Meet Our Members – Instituto Polis

Instituto Polis, Brazil: Defending the Right to the City

The Polis Institute – Institute for Studies, Training and Advice on Social Policies – was created in 1987 by a group of civil society institutions, leaders of popular movements and organisations to promote local development in the construction of more just, sustainable and democratic cities. 

Through research, training and technical assistance, the Institute seeks to strengthen the action of civil society in order to prepare them for intervention in the public debate, in the political and cultural processes of society and always placing the agenda of the Right to the City as a central point in their proposal of public policies.

Beth Grimberg, the Institute’s waste coordinator, has also been a driving force behind the National Coalition Against Waste Incineration and the Zero Waste Alliance in Brazil, as well as a major contributor to GAIA in Latin America.

What are Polis’ main areas of work?

Right to the city, right to housing and food and nutrition security, culture, sustainable solid waste management.

What have been your greatest achievements?

The public recognition of the Institute and various demands for the right to the city were integrated into the city’s statute. We also contributed with other institutions to include agroecological food in school meals at national level. In solid waste management, several instruments and guidelines were incorporated such as Producer Responsibility and reverse logistics, rights for waste pickers, landfill closures and inclusion of waste pickers in cooperatives.

In São Paulo, a forum was held, which was very important for the creation of the first 5 cooperatives to sign an agreement with the city’s mayor’s office.

What are the main campaigns you are running?

Zero eviction during the pandemic, urban regularisation with more than 56 partner organizations. The institute is very involved and leads campaigns that say no to incineration, zero waste, programs and policies for integrated waste management, and inclusion of waste pickers.

Recently you have been leading the São Paulo Composta y Cultiva Campaign, what does it consist of?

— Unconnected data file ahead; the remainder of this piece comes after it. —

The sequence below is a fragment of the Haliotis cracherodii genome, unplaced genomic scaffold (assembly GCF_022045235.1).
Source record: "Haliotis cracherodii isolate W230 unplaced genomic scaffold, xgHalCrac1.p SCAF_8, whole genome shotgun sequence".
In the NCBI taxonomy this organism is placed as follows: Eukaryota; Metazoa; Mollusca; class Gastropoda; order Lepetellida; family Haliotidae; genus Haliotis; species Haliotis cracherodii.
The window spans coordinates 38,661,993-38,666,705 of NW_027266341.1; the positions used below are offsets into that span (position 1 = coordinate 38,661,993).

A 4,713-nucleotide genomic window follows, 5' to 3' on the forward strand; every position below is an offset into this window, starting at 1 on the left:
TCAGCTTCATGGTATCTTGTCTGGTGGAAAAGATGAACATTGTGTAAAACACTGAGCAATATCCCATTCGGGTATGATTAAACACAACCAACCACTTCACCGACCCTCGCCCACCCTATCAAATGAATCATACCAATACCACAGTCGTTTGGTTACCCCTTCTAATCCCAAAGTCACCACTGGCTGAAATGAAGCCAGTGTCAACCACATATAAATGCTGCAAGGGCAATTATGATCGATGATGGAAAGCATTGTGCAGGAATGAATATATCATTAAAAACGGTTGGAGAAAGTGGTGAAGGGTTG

The Sao Paulo Composta Cultiva campaign aims to prove the feasibility for a large city of changing its waste management model by using 50% of the organic waste it produces and using it as raw material for reuse as compost, taking into account the land- table – land principle.

Also to promote circularity in times of pandemic and improve access of vulnerable sectors to nutrients for soil and food production, substituting expensive imported fertilizers. In addition, it promotes the decentralized creation of community composting using vegetable gardens and the participation of waste pickers. We aim that São Paulo makes progress in a model of selective collection in 3 fractions and to become an example for Brazil and Latin America.

The current mayor of São Paulo signed the campaign pledge to move forward on organics treatment, how does that impact the campaign, where are they now?

The mayor of São Paulo signed a letter of commitment, but unfortunately, he passed away recently. So now we are evaluating how to approach the new mayor. The campaign has been presented in 24 public hearings together with several partner organizations, contributing to the agenda of goals for the city of São Paulo. The campaign was recognized at the executive level.

Another level of incidence is the discussion in the City Council Chamber with a bill to oblige the mayor’s office to implement the selective collection in 3 fractions, to compost the organic fractions of solid waste, to prohibit landfills, and to ban incineration. If this bill becomes a law, it will be a stronger instrument for the renewal of the urban cleaning concession contract that has already completed for 20 years. New contracts could include these points of the law.

What are the main challenges you are facing in Brazil related to your work?

Social inequalities and the intersectional struggle involving class, gender, and race. A major challenge that Brazil faces on the issue of waste is the very strong lobby that promotes incineration of urban waste led by ABREN – Brazilian Association of Energy Recovery, which together with municipal governments in promoting the implementation of this technology. This initiative has grown a lot during the pandemic in partnership with municipal and state governments.